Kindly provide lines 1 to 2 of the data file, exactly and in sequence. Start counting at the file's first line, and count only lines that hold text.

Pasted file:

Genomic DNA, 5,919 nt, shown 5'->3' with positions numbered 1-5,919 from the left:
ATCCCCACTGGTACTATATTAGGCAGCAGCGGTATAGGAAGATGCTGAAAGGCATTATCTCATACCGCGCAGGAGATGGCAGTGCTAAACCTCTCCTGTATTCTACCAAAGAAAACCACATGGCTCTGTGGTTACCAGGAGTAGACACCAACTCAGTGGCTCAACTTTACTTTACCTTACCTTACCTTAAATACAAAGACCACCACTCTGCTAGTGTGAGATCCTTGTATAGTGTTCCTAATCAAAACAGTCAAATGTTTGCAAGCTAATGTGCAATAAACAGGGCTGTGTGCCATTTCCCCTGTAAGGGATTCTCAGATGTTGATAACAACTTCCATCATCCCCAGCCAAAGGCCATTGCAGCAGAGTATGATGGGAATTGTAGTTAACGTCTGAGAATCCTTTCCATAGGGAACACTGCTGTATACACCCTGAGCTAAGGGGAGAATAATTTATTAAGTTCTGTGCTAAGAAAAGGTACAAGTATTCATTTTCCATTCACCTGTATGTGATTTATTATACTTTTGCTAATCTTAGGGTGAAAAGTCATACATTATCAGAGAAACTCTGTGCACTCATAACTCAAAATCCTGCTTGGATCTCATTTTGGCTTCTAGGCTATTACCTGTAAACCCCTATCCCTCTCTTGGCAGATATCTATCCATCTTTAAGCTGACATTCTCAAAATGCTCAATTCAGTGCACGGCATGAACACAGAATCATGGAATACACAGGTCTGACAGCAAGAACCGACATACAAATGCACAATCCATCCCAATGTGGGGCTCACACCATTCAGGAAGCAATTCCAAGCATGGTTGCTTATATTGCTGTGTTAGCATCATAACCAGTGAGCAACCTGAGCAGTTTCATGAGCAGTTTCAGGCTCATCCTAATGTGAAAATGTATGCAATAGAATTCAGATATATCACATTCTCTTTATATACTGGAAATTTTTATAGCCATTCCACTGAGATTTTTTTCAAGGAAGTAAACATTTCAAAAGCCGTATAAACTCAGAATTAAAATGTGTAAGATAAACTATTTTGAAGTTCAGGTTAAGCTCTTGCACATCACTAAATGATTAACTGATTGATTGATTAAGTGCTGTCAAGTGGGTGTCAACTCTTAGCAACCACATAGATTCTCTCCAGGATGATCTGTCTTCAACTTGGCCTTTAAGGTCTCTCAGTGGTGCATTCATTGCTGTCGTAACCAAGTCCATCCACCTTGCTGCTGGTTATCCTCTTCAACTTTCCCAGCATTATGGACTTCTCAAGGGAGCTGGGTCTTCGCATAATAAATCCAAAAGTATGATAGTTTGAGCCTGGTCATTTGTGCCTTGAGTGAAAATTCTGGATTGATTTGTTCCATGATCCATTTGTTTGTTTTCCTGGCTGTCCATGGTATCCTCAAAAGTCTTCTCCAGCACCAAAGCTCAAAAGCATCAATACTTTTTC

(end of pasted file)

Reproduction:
Genomic DNA, 5,919 nt, shown 5'->3' with positions numbered 1-5,919 from the left:
ATCCCCACTGGTACTATATTAGGCAGCAGCGGTATAGGAAGATGCTGAAAGGCATTATCTCATACCGCGCAGGAGATGGCAGTGCTAAACCTCTCCTGTATTCTACCAAAGAAAACCACATGGCTCTGTGGTTACCAGGAGTAGACACCAACTCAGTGGCTCAACTTTACTTTACCTTACCTTACCTTAAATACAAAGACCACCACTCTGCTAGTGTGAGATCCTTGTATAGTGTTCCTAATCAAAACAGTCAAATGTTTGCAAGCTAATGTGCAATAAACAGGGCTGTGTGCCATTTCCCCTGTAAGGGATTCTCAGATGTTGATAACAACTTCCATCATCCCCAGCCAAAGGCCATTGCAGCAGAGTATGATGGGAATTGTAGTTAACGTCTGAGAATCCTTTCCATAGGGAACACTGCTGTATACACCCTGAGCTAAGGGGAGAATAATTTATTAAGTTCTGTGCTAAGAAAAGGTACAAGTATTCATTTTCCATTCACCTGTATGTGATTTATTATACTTTTGCTAATCTTAGGGTGAAAAGTCATACATTATCAGAGAAACTCTGTGCACTCATAACTCAAAATCCTGCTTGGATCTCATTTTGGCTTCTAGGCTATTACCTGTAAACCCCTATCCCTCTCTTGGCAGATATCTATCCATCTTTAAGCTGACATTCTCAAAATGCTCAATTCAGTGCACGGCATGAACACAGAATCATGGAATACACAGGTCTGACAGCAAGAACCGACATACAAATGCACAATCCATCCCAATGTGGGGCTCACACCATTCAGGAAGCAATTCCAAGCATGGTTGCTTATATTGCTGTGTTAGCATCATAACCAGTGAGCAACCTGAGCAGTTTCATGAGCAGTTTCAGGCTCATCCTAATGTGAAAATGTATGCAATAGAATTCAGATATATCACATTCTCTTTATATACTGGAAATTTTTATAGCCATTCCACTGAGATTTTTTTCAAGGAAGTAAACATTTCAAAAGCCGTATAAACTCAGAATTAAAATGTGTAAGATAAACTATTTTGAAGTTCAGGTTAAGCTCTTGCACATCACTAAATGATTAACTGATTGATTGATTAAGTGCTGTCAAGTGGGTGTCAACTCTTAGCAACCACATAGATTCTCTCCAGGATGATCTGTCTTCAACTTGGCCTTTAAGGTCTCTCAGTGGTGCATTCATTGCTGTCGTAACCAAGTCCATCCACCTTGCTGCTGGTTATCCTCTTCAACTTTCCCAGCATTATGGACTTCTCAAGGGAGCTGGGTCTTCGCATAATAAATCCAAAAGTATGATAGTTTGAGCCTGGTCATTTGTGCCTTGAGTGAAAATTCTGGATTGATTTGTTCCATGATCCATTTGTTTGTTTTCCTGGCTGTCCATGGTATCCTCAAAAGTCTTCTCCAGCACCAAAGCTCAAAAGCATCAATACTTTTTC